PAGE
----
Several months earlier Roger’s parents had attended a talk I was giving at the Priory Visitors Centre about the history of Coventry’s canal, coal mining and industrial loop railway (themes covered in another of my relaunched walks). Both had worked on Coventry's buses and added many interesting memories and facts about the city's industries and transport networks. I took the opportunity to have a chat with them ahead of Roger’s talk and again found their recollections very interesting.

I was sorry to hear of Roger’s mother’s passing very shortly after – a real reminder of how important it is to have a record of the working lives and reminiscences of people who have worked in times which are starting to slip from memory and the invaluable role played by organisations like Coventry’s Civic society.


Roger introduced us to the rarely told story of the influence of the ancient Egyptian town of Amarna on the design of Coventry precinct which was to replace the ancient town centre following the wartime raids which had seen much of it "Coventryiziert" - a new German word which followed the blitz meaning "razed to the ground". Even before the war much had already been lost to redevelopment and justified slum clearance.



As we have seen plans for a redevelopment of Coventry's City Centre went back to the decades before World War 2. The destruction of large swathes of the town during that conflict meant that re-construction was essential and Donald Gibson, the City architect of the day looked back to ancient Egypt for inspiration.


Roger (ably supported by Colin Maddox) gave a fascinating talk about how the design of Coventry’s post-war precinct and wider pedestrianised area was influenced by the designs and principles behind the architecture of the ancient Egyptian settlement of Armana. Colin shared details of actual how dimensions and ratios taken from the design of Armana were directly pulled into the moulding of our City Centre. I would recommend a visit to https://coventrytarmac.com/but-what-is-going-on/ to read more about this (you'll need to scroll down it slightly) and also how the next redevelopment is taking into account the need for more greenery.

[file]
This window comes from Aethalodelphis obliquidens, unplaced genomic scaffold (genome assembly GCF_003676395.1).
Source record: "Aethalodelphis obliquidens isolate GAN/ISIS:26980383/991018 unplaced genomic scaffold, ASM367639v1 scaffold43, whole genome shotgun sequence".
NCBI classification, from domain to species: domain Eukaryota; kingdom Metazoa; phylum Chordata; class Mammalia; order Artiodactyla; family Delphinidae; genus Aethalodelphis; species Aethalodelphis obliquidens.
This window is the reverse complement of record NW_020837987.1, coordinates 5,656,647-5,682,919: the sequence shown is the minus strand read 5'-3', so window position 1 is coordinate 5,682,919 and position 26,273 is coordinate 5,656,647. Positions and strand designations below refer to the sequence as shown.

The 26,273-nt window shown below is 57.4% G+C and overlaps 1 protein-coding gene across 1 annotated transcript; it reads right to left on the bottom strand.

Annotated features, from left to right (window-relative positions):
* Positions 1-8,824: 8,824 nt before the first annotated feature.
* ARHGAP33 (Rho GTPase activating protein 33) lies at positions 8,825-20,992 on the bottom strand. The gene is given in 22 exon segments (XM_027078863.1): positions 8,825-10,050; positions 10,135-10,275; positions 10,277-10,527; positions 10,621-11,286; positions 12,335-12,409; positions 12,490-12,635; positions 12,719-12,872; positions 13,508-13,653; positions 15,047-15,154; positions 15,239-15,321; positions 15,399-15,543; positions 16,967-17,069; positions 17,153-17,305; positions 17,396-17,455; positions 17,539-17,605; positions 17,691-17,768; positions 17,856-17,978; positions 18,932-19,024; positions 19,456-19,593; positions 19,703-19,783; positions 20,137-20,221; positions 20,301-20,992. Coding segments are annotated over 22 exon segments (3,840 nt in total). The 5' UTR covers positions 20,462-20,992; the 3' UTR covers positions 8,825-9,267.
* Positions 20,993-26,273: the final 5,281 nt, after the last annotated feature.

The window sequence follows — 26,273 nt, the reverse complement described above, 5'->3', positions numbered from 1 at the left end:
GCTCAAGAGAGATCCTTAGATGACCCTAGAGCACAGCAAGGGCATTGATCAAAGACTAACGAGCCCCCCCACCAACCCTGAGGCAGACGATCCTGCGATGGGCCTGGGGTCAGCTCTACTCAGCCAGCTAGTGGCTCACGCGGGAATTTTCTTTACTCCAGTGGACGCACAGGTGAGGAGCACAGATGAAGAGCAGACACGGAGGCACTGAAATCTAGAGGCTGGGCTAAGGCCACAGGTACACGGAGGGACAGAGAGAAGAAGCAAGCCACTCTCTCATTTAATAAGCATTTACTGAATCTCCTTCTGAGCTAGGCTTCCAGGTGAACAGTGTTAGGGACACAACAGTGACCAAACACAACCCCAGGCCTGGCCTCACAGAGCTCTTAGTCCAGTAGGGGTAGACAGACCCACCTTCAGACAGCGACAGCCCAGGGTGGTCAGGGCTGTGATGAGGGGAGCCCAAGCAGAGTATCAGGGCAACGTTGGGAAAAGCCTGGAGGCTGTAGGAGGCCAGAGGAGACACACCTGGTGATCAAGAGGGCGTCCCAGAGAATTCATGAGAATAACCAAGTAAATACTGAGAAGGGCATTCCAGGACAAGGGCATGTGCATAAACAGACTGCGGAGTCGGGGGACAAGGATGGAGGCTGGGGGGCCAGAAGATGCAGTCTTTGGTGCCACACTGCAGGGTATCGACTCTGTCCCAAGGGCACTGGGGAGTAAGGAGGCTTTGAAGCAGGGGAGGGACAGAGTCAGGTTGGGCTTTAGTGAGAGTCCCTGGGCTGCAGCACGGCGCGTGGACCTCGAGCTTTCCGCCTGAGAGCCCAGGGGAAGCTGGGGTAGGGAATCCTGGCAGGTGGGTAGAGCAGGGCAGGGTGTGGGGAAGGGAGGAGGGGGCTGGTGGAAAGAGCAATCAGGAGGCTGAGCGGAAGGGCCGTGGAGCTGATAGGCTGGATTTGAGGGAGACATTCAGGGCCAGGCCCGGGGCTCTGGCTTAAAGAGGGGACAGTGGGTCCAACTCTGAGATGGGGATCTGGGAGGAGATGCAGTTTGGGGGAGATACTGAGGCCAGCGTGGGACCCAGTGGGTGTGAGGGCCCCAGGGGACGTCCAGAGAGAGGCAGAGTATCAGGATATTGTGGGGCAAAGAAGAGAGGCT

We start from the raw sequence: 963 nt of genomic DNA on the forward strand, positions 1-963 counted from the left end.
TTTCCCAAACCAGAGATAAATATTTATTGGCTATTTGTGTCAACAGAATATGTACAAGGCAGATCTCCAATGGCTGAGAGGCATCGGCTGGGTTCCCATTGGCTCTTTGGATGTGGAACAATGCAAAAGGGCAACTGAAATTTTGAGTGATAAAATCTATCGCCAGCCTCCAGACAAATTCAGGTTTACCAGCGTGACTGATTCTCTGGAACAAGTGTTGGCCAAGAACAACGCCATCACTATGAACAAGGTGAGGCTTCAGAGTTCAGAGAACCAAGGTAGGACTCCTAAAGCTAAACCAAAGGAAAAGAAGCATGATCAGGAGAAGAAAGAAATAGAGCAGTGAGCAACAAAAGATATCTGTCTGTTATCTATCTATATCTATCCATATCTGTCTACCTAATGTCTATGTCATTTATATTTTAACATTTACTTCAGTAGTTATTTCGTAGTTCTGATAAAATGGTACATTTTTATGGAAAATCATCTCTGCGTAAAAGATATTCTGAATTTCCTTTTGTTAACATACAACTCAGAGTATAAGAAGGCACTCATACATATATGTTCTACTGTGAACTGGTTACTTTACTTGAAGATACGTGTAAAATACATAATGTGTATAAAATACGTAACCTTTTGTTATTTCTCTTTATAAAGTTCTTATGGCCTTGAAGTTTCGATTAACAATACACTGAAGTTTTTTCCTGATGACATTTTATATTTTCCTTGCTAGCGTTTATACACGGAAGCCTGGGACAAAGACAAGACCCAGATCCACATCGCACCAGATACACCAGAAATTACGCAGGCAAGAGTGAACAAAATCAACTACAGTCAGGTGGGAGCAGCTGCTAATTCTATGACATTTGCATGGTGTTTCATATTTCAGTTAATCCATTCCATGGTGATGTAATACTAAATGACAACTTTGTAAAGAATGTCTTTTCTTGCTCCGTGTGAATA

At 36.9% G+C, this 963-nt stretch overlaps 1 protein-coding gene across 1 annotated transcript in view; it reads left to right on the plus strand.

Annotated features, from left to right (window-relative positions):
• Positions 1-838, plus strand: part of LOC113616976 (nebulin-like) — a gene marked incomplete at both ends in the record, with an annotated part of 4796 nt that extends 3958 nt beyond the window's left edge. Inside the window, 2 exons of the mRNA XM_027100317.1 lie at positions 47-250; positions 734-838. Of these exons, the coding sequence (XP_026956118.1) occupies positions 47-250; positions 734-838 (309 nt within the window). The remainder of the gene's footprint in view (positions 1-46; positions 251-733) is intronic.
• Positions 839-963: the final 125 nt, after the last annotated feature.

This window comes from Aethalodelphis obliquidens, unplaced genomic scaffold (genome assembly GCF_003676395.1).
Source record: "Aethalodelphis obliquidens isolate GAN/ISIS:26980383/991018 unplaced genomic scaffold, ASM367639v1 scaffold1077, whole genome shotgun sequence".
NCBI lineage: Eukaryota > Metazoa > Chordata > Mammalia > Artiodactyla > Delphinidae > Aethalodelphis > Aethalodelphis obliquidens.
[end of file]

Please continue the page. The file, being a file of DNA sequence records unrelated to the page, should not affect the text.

Armana was founded by Akhenaten (father of Tutenkhamen) who promoted the cult of Aten. This is the first known monotheistic faith and worshipped the sun god. This was very much opposed to the traditionall multi god Egyptian outlook at the time and the rule of Akhenaten could be seen as one of reformation. However Akhenaten's "reformation" was short lived and the reign of his more widely known son was one that saw a return to traditions.


Armana was more of a "classless" society than had earlier been seen in Egypt with working artisans sharing the same spaces as the "royal" household. The architecture of the town was based on themes similar to those used in the design of modern "garden cities" and used wide avenue like walkways to open up and focus on impressive views. These themes were incorporated into our own original post war pedestrianised centre featuring much greenery, fountains and views centred on the Cathedral spire beyond a green Broadgate. Much of this has been lost in subsequent developments but thanks to the work of those such as Roger and Paul those involved in current works are at least aware of the ancient influences which should be encouraged as new changes take place.....